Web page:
So the New Year is upon us and 15 days in, I think we are finally starting to settle in to some sort of routine of normalcy, which is both bitter and sweet. I'm excited for the year, and the major triathlon goal of Ironman Lake Placid in...well, just 189 days. This year I am doing something, for me, completely outside my box. I have decided to hire a coach! I have been working with him for about 6 weeks now, and it has felt like a real whirlwind of emotions. The first thing he did was to look at my training logs and tell me it was one of the scariest bits of reading he'd done in awhile. He's from Australia, so when said with an Australian accent, it was even funnier/more tragic. He immediately "grounded" me; ok, so he calls it "re-directing", and cut my training back to almost nothing and has me putting some serious measures in place to get my life back in balance. I've been assigned craft time! And massages! At first I was enjoying it so much I could barely get out for the little bits of training he WAS having me do. Then this week I started getting very nervous that there's not enough time and I'm not training....it has been a very WEIRD emotional experience. We are just starting to ramp up a bit now, but he is completely re-working not only my swim and run, but my cycling as well! I keep having to tell myself to just go with this. It does feel like a bit of an adventure. And I must admit I do feel happier. Stay tuned!
To this end, of balance, I've been getting to spend more quality time with Sporty, even now that he is back in school. This week we went and painted our own pottery--it was fun and we both loved it.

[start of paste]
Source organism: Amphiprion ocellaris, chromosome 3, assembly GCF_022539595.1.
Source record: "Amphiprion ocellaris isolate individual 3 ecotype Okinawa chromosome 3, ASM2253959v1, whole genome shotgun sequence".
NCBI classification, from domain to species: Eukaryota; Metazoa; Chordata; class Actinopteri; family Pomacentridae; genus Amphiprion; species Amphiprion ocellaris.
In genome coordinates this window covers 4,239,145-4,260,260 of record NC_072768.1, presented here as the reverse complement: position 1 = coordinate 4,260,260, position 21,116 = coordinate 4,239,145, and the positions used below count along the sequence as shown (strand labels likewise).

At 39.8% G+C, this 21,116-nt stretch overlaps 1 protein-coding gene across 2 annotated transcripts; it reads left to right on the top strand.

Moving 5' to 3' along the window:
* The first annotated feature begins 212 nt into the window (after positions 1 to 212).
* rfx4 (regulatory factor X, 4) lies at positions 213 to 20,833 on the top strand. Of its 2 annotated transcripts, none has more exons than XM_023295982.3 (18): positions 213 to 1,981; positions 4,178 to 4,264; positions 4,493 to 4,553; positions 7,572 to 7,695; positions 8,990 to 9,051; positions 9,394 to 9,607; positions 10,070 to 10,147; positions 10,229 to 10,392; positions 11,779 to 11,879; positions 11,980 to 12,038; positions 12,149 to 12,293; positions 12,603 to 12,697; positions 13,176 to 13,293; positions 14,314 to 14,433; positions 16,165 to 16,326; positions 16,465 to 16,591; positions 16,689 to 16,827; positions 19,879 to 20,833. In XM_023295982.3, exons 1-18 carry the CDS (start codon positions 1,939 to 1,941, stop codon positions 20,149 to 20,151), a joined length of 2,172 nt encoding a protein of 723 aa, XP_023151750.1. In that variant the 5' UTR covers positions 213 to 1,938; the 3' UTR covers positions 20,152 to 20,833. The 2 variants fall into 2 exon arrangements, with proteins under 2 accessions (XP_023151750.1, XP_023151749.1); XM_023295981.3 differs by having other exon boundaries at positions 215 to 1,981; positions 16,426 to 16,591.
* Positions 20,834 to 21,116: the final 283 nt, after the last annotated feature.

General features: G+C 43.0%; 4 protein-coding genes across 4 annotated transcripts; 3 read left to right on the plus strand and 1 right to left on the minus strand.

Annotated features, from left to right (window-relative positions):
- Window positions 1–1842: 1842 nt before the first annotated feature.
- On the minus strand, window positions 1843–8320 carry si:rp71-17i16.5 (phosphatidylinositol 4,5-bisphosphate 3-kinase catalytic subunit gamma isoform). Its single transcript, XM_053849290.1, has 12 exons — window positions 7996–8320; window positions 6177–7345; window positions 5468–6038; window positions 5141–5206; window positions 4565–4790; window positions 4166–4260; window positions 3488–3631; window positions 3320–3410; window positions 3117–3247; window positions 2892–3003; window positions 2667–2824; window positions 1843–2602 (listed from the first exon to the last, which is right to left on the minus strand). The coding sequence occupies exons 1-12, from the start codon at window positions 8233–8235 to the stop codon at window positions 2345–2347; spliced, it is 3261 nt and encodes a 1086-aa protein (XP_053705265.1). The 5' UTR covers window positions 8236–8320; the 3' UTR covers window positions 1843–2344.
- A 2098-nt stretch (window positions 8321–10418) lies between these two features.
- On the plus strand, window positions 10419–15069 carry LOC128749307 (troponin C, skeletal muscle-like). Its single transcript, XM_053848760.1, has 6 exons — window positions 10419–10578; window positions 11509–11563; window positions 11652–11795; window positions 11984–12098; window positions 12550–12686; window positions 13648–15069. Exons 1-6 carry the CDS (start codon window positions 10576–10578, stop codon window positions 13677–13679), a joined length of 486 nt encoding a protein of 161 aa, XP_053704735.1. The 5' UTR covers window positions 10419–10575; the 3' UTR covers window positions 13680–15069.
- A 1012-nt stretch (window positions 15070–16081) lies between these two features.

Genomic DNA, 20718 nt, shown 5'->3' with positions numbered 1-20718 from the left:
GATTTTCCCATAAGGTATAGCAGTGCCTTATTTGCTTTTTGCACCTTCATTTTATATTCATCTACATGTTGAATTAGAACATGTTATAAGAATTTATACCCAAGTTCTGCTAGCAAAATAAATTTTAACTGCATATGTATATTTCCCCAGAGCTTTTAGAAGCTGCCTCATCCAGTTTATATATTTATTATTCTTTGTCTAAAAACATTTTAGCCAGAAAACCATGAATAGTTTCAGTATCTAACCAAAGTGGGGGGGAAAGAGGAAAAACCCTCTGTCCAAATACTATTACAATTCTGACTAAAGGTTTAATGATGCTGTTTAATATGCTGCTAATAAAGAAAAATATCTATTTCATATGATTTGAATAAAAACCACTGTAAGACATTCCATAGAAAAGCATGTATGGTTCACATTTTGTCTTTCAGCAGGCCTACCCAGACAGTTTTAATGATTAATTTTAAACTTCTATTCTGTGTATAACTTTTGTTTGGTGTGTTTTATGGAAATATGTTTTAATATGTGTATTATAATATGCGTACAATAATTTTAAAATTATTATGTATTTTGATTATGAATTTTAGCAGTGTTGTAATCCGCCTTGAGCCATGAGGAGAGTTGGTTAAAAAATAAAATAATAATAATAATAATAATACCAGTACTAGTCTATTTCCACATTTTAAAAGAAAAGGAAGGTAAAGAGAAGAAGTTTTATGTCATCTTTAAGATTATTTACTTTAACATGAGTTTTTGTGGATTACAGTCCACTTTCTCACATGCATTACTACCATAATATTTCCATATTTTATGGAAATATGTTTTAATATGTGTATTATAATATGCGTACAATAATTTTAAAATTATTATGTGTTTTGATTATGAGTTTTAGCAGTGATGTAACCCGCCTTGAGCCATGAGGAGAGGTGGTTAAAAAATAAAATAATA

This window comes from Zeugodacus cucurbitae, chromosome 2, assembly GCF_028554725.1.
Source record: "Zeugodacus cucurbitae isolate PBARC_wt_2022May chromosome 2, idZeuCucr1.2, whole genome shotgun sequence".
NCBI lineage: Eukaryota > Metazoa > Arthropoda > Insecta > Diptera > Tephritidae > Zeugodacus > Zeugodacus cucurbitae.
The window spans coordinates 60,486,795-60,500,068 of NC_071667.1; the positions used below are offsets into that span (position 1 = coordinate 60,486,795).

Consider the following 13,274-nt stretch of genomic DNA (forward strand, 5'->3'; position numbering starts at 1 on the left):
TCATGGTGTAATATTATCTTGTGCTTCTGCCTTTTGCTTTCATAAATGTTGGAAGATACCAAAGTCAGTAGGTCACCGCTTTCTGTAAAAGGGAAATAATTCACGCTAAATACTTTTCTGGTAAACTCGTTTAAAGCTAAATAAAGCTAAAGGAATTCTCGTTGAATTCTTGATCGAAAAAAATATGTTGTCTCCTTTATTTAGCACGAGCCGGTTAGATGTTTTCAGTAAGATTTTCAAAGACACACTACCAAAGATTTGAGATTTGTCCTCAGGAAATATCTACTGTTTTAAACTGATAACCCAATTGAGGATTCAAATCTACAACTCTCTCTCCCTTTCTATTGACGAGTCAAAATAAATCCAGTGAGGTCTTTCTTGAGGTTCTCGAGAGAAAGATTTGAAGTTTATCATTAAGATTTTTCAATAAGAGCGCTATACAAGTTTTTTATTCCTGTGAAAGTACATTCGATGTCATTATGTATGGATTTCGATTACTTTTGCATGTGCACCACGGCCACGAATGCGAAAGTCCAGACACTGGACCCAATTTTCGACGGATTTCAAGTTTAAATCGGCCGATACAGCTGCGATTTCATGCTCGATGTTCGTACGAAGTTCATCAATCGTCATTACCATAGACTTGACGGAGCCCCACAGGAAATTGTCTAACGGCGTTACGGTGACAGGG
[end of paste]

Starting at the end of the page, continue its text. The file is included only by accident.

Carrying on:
The saddest part of our holiday was losing our sweet Emmalee. 16 years old, Emma was our 3rd-ever cat; she came from my very first vet job--her owner was pregnant and decided she didn't want a 4 month old kitten, claiming the litter box made her nauseous (whatever). Emma was in a cage that first day right next to my computer at work--big mistake. She was so outgoing and reaching through the bars, begging for attention, I took her home at the end of the day. We refer to that time as her "homeless hours". Smartest cat I ever met. She will be remembered for her "dinner table run-bys". At our old house, when the cats lived amongst us, she would jump on the dinner table. She knew she would get swatted right off when she did it, so she'd wait until dinner was served, jump onto one end of the long farm table, and RUN accross it, to check out what we were having each night--just enough to see if it was worth the risk of going back.
Oh, Emma, such a big personality...and her absence leaves such a hole.